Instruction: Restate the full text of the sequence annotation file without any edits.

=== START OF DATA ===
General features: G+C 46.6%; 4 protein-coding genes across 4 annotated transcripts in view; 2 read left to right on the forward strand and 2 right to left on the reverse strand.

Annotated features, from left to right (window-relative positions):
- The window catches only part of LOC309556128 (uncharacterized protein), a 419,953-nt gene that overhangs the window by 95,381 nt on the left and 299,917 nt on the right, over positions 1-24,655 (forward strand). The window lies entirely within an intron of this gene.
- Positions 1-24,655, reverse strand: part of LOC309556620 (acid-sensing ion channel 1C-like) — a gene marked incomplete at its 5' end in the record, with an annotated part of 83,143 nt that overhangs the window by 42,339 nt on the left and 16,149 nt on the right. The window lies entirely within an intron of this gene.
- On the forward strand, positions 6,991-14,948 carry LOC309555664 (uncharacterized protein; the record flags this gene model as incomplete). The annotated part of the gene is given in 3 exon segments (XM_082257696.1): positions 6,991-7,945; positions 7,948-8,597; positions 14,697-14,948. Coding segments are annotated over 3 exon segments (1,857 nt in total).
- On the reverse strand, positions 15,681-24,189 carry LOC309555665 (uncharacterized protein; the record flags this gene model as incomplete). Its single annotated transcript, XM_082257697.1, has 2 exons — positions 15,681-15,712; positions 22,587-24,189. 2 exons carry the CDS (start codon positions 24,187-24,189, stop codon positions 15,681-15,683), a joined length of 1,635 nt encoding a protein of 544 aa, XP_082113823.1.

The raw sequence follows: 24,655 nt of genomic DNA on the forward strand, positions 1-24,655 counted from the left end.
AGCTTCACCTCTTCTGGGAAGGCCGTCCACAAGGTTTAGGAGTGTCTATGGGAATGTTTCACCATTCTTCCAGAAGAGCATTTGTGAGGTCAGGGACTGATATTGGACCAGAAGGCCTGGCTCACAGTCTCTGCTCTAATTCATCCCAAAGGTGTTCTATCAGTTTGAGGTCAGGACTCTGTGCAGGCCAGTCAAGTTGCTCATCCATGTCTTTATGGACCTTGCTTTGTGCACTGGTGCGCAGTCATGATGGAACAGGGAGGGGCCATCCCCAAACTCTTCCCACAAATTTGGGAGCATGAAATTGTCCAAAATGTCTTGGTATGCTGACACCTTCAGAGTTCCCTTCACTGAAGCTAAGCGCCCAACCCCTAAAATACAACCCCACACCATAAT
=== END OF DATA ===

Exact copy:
General features: G+C 46.6%; 4 protein-coding genes across 4 annotated transcripts in view; 2 read left to right on the forward strand and 2 right to left on the reverse strand.

Annotated features, from left to right (window-relative positions):
- The window catches only part of LOC309556128 (uncharacterized protein), a 419,953-nt gene that overhangs the window by 95,381 nt on the left and 299,917 nt on the right, over positions 1-24,655 (forward strand). The window lies entirely within an intron of this gene.
- Positions 1-24,655, reverse strand: part of LOC309556620 (acid-sensing ion channel 1C-like) — a gene marked incomplete at its 5' end in the record, with an annotated part of 83,143 nt that overhangs the window by 42,339 nt on the left and 16,149 nt on the right. The window lies entirely within an intron of this gene.
- On the forward strand, positions 6,991-14,948 carry LOC309555664 (uncharacterized protein; the record flags this gene model as incomplete). The annotated part of the gene is given in 3 exon segments (XM_082257696.1): positions 6,991-7,945; positions 7,948-8,597; positions 14,697-14,948. Coding segments are annotated over 3 exon segments (1,857 nt in total).
- On the reverse strand, positions 15,681-24,189 carry LOC309555665 (uncharacterized protein; the record flags this gene model as incomplete). Its single annotated transcript, XM_082257697.1, has 2 exons — positions 15,681-15,712; positions 22,587-24,189. 2 exons carry the CDS (start codon positions 24,187-24,189, stop codon positions 15,681-15,683), a joined length of 1,635 nt encoding a protein of 544 aa, XP_082113823.1.

The raw sequence follows: 24,655 nt of genomic DNA on the forward strand, positions 1-24,655 counted from the left end.
AGCTTCACCTCTTCTGGGAAGGCCGTCCACAAGGTTTAGGAGTGTCTATGGGAATGTTTCACCATTCTTCCAGAAGAGCATTTGTGAGGTCAGGGACTGATATTGGACCAGAAGGCCTGGCTCACAGTCTCTGCTCTAATTCATCCCAAAGGTGTTCTATCAGTTTGAGGTCAGGACTCTGTGCAGGCCAGTCAAGTTGCTCATCCATGTCTTTATGGACCTTGCTTTGTGCACTGGTGCGCAGTCATGATGGAACAGGGAGGGGCCATCCCCAAACTCTTCCCACAAATTTGGGAGCATGAAATTGTCCAAAATGTCTTGGTATGCTGACACCTTCAGAGTTCCCTTCACTGAAGCTAAGCGCCCAACCCCTAAAATACAACCCCACACCATAAT